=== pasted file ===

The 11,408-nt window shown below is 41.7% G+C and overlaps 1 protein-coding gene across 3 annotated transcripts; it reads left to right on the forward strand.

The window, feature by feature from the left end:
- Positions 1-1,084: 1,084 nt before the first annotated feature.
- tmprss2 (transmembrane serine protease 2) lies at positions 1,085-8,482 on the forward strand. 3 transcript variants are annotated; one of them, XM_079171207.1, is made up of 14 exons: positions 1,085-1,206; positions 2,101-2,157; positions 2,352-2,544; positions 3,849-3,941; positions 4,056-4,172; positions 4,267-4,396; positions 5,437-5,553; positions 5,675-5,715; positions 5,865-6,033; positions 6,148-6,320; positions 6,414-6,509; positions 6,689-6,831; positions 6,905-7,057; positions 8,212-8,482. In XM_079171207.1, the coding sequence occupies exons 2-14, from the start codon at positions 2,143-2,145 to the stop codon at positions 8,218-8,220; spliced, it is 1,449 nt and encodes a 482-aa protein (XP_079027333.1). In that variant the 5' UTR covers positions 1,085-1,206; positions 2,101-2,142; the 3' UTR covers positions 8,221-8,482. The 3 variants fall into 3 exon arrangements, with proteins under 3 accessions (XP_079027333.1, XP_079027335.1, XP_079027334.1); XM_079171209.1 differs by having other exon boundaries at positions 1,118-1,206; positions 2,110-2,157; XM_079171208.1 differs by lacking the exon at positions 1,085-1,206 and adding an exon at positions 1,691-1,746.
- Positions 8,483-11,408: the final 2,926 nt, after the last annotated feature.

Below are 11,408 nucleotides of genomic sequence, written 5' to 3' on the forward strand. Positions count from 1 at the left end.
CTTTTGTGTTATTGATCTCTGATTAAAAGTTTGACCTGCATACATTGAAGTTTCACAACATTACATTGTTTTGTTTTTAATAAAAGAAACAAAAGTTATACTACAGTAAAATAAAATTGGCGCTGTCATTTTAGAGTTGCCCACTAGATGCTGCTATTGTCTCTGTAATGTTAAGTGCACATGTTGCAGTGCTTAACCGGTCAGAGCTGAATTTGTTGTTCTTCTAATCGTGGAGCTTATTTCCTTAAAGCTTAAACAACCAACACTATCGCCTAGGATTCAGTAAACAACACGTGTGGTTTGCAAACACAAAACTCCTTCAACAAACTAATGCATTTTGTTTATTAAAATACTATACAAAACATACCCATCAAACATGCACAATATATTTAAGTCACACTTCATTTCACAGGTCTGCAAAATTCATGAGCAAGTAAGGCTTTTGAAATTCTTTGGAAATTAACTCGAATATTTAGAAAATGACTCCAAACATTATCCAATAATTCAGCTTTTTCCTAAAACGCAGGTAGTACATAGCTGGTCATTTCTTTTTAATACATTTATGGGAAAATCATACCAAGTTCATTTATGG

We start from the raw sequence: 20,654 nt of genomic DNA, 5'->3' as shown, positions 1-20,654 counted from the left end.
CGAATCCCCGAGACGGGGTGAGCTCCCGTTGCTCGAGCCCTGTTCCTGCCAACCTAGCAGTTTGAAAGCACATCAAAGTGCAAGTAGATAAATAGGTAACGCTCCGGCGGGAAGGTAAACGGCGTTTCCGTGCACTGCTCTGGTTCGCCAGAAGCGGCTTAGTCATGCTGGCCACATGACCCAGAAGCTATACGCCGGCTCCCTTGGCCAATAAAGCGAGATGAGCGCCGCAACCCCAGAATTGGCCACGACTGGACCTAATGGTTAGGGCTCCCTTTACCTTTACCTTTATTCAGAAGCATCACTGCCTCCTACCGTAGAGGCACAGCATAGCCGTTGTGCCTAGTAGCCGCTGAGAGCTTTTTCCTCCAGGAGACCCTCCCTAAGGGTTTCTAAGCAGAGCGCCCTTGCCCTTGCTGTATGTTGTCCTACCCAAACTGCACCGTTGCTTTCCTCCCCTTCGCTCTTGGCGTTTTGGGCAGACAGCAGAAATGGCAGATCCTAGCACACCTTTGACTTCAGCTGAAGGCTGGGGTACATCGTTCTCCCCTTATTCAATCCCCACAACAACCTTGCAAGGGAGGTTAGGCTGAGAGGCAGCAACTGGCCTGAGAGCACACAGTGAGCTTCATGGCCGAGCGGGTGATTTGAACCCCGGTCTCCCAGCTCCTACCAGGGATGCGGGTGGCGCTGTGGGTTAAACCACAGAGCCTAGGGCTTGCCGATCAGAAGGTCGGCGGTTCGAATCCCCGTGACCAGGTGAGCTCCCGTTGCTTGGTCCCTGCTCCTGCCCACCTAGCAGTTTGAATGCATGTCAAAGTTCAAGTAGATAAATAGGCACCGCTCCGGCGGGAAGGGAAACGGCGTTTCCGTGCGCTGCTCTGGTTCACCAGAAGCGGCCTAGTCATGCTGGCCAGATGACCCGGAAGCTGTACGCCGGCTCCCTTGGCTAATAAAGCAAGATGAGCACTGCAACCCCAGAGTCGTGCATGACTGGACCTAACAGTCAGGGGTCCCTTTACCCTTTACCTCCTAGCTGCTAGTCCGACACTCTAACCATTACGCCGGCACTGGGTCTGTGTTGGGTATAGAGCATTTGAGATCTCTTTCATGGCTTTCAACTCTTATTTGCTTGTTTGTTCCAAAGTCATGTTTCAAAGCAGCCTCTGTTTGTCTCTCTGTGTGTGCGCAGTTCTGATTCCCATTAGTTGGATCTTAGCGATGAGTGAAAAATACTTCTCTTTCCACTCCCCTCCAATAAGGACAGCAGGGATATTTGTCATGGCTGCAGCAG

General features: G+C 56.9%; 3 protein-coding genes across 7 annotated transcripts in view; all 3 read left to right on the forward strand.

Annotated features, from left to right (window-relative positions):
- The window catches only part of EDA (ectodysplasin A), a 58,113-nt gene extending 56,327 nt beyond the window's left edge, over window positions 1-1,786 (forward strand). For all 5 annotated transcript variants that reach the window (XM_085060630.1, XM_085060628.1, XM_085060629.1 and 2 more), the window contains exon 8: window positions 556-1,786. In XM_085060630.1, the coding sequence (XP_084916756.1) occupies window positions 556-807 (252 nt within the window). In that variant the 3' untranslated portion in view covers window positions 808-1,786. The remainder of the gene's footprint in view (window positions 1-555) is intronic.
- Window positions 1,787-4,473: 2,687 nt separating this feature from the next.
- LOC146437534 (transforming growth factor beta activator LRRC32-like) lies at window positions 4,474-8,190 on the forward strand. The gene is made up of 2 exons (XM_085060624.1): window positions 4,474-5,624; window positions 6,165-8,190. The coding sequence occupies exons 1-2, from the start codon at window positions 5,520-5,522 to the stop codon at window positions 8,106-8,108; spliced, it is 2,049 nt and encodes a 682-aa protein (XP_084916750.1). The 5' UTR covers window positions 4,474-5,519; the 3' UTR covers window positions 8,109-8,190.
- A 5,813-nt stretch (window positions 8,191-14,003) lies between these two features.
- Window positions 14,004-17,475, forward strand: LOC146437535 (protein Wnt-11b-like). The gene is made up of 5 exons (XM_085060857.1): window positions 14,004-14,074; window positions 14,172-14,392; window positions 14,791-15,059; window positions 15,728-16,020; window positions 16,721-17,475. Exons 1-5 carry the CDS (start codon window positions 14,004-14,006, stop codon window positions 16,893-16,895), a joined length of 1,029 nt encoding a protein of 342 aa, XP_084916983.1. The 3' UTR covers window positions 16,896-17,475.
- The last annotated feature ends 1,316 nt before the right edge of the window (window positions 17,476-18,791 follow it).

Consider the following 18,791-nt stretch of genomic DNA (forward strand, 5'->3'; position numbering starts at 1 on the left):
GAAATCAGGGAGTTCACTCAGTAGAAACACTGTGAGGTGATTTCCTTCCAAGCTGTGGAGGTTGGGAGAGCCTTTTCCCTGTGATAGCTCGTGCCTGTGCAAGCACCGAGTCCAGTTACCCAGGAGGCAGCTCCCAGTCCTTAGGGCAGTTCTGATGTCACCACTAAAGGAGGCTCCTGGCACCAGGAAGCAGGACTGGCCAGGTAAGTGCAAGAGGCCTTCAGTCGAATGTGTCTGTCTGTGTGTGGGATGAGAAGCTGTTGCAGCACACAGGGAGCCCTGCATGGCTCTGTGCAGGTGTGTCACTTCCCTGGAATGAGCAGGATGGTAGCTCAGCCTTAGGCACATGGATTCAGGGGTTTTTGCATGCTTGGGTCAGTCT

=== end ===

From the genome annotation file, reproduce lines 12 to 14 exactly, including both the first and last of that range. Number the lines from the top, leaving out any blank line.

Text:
- The window catches only part of EDA (ectodysplasin A), a 58,113-nt gene extending 56,327 nt beyond the window's left edge, over window positions 1-1,786 (forward strand). For all 5 annotated transcript variants that reach the window (XM_085060630.1, XM_085060628.1, XM_085060629.1 and 2 more), the window contains exon 8: window positions 556-1,786. In XM_085060630.1, the coding sequence (XP_084916756.1) occupies window positions 556-807 (252 nt within the window). In that variant the 3' untranslated portion in view covers window positions 808-1,786. The remainder of the gene's footprint in view (window positions 1-555) is intronic.
- Window positions 1,787-4,473: 2,687 nt separating this feature from the next.
- LOC146437534 (transforming growth factor beta activator LRRC32-like) lies at window positions 4,474-8,190 on the forward strand. The gene is made up of 2 exons (XM_085060624.1): window positions 4,474-5,624; window positions 6,165-8,190. The coding sequence occupies exons 1-2, from the start codon at window positions 5,520-5,522 to the stop codon at window positions 8,106-8,108; spliced, it is 2,049 nt and encodes a 682-aa protein (XP_084916750.1). The 5' UTR covers window positions 4,474-5,519; the 3' UTR covers window positions 8,109-8,190.